October was a cruel month for banks selling fixed annuities. The most recent compilation from Kehrer Saltzman & Associates’s Fixed Annuity YieldTrend Report disclosed that the average yield of a fixed-rate annuity sold through banks tumbled 11 basis points to 1.88 percent in October.
That drop off represents a significant reversal from the rise registered in the previous four consecutive months, culminating in the 1.99 percent average annual yield recorded in September.
The Fixed Annuity YieldTrend Report is produced in conjunction with Beacon Research, which studies the fixed-annuity industry. It’s based on data from more than 60 individual fixed annuity products sold at banks by 20 different carriers.
According to Steve Saltzman, principal at Kehrer Saltzman, the firm spotlights yields rather than rates. In that way, the report highlights not just first-year rates, but measures current and guaranteed yields through the end of the surrender charge period. Thusly, it provides a better picture of the probable annual yield for the purchaser, Saltzman detailed in a statement accompanying the report. A consulting firm, Kehrer Saltzman & Associates works with banks, credit unions, broker-dealers, insurance companies and other financial services entities.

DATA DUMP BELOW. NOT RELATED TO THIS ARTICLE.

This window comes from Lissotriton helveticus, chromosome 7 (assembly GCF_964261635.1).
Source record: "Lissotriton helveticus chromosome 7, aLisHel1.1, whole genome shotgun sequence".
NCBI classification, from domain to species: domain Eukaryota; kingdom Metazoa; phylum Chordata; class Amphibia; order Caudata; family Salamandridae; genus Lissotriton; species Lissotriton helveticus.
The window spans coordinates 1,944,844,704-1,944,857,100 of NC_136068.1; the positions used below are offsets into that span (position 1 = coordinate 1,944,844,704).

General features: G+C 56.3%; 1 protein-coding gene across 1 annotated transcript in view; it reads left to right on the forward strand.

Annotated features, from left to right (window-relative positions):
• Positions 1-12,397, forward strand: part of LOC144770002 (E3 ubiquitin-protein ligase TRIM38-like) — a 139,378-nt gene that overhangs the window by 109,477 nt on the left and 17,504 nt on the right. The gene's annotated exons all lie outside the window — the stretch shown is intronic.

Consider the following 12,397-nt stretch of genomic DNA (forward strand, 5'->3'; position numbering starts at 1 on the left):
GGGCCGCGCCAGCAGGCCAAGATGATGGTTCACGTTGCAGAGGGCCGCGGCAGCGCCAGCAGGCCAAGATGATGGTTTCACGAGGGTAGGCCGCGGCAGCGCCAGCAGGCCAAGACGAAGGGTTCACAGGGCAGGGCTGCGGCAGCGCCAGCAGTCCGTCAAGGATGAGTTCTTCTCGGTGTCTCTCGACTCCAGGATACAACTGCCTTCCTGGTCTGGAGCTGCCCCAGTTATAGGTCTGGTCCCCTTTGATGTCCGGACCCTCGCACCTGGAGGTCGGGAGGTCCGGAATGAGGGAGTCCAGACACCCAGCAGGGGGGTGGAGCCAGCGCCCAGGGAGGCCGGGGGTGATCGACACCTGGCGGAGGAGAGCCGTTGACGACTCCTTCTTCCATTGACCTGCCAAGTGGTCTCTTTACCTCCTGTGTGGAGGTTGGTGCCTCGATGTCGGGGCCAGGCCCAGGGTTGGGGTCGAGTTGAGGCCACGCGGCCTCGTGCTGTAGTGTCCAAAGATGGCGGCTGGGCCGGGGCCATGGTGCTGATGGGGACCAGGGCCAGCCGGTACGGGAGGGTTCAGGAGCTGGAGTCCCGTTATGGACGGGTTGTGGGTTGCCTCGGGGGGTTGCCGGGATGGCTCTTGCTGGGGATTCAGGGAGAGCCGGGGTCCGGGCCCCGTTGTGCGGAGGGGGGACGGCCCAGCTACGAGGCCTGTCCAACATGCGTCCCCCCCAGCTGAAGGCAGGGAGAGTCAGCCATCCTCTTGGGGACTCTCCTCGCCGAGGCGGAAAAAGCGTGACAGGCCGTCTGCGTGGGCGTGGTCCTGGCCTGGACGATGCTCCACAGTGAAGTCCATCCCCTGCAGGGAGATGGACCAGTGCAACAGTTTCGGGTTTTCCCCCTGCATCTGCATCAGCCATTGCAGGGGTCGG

Not all bad news
There were some positive notes in the report, however. For one, the spread in yield between a five-year CD and the average bank-sold fixed-rate annuity is 1.1 percent, double the rate charted in January. Therefore, consumers shopping for yield are more likely to move money from CDs to fixed annuities.
Though yields failed to push through the 2 percent mark, recent increases in interest rates and yields “have been a welcome relief to many potential buyers and the sellers of these products,” concludes the Kehrer Saltzman survey.